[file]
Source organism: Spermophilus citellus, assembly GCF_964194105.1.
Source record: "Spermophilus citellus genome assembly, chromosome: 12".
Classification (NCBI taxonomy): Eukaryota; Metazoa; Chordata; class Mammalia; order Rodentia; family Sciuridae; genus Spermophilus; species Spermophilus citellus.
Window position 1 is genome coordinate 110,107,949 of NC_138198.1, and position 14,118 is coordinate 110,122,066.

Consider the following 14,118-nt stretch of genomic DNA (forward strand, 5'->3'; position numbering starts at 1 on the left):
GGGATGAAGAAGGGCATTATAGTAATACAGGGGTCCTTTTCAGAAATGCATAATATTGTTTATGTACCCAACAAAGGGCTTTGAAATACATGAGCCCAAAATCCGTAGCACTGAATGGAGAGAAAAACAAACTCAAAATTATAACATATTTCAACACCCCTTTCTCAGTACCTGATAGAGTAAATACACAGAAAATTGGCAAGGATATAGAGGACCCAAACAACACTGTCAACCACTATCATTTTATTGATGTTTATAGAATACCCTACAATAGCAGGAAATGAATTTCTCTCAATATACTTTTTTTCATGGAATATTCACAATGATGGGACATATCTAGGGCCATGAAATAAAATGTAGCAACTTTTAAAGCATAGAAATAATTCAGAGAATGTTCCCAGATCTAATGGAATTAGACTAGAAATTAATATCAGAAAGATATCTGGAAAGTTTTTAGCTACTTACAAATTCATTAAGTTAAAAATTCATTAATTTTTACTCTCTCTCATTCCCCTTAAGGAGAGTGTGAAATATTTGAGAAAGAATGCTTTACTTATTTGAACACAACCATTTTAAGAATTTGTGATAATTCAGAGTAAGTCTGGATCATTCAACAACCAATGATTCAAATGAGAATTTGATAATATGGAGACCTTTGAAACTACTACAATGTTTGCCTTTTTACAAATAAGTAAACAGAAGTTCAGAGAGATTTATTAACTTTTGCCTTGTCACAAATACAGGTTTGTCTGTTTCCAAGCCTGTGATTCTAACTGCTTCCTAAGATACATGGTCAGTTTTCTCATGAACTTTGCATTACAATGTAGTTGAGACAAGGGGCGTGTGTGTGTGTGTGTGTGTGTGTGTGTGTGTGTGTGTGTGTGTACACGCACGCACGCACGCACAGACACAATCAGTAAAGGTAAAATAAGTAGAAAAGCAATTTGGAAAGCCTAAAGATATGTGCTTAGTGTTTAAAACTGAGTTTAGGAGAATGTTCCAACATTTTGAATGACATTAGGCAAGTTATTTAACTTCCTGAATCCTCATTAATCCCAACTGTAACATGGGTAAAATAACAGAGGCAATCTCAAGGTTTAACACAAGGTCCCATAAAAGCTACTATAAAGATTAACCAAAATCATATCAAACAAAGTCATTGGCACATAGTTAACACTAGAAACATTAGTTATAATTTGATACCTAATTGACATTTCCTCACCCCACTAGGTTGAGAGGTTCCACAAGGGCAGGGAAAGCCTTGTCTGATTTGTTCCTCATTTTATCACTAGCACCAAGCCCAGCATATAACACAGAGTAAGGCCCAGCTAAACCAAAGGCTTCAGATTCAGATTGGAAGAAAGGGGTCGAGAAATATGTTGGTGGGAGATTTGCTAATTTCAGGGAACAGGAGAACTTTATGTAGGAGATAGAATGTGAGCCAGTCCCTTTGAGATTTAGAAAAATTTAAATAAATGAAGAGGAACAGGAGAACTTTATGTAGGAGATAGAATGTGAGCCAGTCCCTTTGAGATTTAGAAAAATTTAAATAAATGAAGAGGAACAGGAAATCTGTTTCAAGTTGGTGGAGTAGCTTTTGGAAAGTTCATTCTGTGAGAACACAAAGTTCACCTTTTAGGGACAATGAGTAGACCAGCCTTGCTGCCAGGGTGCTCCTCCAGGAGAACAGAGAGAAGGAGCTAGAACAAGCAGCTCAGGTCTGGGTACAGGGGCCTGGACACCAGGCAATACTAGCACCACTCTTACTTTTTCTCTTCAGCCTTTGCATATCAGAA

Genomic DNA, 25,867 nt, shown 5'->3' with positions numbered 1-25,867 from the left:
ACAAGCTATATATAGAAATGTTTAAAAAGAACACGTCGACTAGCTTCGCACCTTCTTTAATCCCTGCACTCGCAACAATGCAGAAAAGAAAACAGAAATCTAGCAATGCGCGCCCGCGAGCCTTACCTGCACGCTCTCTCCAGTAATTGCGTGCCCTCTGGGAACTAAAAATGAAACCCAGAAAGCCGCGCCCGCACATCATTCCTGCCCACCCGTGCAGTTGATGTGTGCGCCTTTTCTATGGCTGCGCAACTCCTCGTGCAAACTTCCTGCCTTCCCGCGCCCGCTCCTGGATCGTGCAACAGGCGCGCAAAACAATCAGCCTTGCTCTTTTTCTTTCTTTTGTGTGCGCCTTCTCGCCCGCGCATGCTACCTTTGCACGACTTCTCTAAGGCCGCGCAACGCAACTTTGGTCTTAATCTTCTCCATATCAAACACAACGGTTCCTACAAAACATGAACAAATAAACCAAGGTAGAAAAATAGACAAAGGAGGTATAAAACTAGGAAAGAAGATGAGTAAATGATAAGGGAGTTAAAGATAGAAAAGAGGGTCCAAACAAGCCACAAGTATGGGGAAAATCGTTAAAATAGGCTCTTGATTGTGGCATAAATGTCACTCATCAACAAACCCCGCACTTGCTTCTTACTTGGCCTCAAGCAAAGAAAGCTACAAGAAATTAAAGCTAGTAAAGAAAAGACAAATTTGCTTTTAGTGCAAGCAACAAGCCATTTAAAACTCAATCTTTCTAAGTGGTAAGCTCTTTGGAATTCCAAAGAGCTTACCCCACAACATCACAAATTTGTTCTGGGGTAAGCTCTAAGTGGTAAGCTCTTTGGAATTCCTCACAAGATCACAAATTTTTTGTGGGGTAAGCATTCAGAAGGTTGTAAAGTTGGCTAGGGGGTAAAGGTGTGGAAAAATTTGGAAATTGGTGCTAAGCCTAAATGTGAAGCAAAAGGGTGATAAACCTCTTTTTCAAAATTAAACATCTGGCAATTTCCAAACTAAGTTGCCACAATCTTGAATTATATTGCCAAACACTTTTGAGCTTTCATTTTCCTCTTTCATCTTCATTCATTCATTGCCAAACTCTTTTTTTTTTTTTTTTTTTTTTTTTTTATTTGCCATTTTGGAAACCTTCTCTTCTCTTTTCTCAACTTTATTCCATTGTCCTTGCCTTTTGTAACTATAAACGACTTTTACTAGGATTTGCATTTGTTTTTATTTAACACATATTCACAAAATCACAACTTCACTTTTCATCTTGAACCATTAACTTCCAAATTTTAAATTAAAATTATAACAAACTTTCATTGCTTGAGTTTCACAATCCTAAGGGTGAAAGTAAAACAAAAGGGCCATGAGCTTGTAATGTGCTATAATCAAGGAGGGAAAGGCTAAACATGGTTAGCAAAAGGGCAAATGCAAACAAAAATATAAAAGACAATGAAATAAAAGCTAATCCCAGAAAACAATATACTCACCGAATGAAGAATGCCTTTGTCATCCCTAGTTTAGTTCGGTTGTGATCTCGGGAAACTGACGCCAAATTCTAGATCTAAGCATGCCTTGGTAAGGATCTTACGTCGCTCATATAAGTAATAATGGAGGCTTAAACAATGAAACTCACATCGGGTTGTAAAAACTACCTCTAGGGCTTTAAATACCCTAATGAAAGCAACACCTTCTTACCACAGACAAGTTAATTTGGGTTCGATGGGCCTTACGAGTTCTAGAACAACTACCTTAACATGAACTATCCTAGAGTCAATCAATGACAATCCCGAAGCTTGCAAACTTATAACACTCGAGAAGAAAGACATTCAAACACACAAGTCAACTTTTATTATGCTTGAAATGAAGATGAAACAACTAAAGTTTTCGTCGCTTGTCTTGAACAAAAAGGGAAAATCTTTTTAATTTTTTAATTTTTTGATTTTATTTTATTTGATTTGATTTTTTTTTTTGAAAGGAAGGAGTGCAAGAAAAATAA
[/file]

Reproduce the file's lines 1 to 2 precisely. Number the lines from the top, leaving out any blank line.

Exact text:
Source organism: Spermophilus citellus, assembly GCF_964194105.1.
Source record: "Spermophilus citellus genome assembly, chromosome: 12".